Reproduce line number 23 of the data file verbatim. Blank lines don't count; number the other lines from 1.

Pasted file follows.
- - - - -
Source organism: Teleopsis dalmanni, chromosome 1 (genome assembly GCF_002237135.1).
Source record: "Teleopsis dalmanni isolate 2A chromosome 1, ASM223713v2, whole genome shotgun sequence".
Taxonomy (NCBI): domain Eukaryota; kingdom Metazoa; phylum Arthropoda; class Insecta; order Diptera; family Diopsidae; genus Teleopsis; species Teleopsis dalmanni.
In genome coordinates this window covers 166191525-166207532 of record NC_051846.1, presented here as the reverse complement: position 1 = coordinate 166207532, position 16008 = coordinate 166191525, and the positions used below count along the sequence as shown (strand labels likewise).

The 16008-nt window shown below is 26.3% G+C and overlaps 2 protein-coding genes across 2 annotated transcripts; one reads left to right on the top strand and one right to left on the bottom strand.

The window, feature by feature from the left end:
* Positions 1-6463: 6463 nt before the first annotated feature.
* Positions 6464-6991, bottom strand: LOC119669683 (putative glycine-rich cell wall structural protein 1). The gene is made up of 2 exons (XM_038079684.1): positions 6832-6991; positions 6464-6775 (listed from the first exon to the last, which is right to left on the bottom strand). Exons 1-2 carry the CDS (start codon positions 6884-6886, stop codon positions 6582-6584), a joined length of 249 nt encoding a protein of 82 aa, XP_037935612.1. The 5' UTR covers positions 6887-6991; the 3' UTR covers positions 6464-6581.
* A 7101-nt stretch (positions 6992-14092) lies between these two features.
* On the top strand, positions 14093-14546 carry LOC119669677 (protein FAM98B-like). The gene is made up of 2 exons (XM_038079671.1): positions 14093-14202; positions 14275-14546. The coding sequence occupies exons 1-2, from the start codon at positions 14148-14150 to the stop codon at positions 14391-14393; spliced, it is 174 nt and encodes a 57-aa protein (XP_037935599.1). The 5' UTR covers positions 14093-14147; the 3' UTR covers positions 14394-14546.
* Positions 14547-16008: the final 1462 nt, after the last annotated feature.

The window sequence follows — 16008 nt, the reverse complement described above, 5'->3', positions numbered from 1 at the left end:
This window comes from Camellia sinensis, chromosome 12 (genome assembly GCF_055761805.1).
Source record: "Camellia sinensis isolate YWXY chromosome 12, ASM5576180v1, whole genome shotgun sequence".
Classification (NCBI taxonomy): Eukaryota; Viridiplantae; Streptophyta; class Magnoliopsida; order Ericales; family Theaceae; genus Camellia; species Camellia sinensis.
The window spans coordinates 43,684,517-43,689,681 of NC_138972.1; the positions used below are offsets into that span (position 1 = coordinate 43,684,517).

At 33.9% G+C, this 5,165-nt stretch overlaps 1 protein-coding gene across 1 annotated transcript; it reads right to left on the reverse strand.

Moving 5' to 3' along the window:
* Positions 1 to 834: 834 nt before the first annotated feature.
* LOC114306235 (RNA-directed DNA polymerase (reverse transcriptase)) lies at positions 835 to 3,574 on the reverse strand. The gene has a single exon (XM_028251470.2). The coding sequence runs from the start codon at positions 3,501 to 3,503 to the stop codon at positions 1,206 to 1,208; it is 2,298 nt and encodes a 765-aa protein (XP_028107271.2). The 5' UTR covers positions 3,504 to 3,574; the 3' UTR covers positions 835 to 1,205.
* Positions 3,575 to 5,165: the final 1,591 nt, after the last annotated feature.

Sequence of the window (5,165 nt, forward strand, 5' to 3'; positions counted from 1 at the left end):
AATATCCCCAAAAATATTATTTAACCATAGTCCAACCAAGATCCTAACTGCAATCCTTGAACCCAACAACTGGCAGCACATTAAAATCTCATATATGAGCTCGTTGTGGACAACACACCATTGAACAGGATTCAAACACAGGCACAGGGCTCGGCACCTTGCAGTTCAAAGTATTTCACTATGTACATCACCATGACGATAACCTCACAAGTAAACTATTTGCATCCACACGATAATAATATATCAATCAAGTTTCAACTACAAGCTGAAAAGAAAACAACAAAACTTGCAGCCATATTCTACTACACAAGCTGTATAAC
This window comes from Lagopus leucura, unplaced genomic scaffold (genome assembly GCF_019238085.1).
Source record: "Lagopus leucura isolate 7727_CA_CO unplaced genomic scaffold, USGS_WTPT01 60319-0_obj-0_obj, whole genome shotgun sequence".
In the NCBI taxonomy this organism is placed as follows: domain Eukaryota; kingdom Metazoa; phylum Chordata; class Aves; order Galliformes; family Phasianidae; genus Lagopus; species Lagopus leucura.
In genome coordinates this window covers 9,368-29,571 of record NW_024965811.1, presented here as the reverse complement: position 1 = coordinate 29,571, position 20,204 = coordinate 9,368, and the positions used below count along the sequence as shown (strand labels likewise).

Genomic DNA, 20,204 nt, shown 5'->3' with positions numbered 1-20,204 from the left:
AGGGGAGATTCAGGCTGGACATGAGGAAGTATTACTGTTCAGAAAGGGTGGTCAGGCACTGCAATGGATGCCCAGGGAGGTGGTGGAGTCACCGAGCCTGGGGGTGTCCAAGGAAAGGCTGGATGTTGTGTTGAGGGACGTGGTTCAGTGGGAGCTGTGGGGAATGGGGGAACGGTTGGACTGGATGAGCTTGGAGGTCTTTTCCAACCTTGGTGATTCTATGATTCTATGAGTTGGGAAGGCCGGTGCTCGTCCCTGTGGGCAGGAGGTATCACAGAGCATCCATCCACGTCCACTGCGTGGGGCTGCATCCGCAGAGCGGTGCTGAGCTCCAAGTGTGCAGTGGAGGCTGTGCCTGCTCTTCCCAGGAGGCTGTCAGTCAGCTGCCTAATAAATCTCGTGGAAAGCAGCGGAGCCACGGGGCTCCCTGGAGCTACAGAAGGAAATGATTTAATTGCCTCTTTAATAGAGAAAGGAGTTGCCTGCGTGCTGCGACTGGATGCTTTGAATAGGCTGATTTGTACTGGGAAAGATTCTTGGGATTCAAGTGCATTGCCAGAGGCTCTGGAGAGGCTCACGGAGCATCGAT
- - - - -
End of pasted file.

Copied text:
AATATCCCCAAAAATATTATTTAACCATAGTCCAACCAAGATCCTAACTGCAATCCTTGAACCCAACAACTGGCAGCACATTAAAATCTCATATATGAGCTCGTTGTGGACAACACACCATTGAACAGGATTCAAACACAGGCACAGGGCTCGGCACCTTGCAGTTCAAAGTATTTCACTATGTACATCACCATGACGATAACCTCACAAGTAAACTATTTGCATCCACACGATAATAATATATCAATCAAGTTTCAACTACAAGCTGAAAAGAAAACAACAAAACTTGCAGCCATATTCTACTACACAAGCTGTATAAC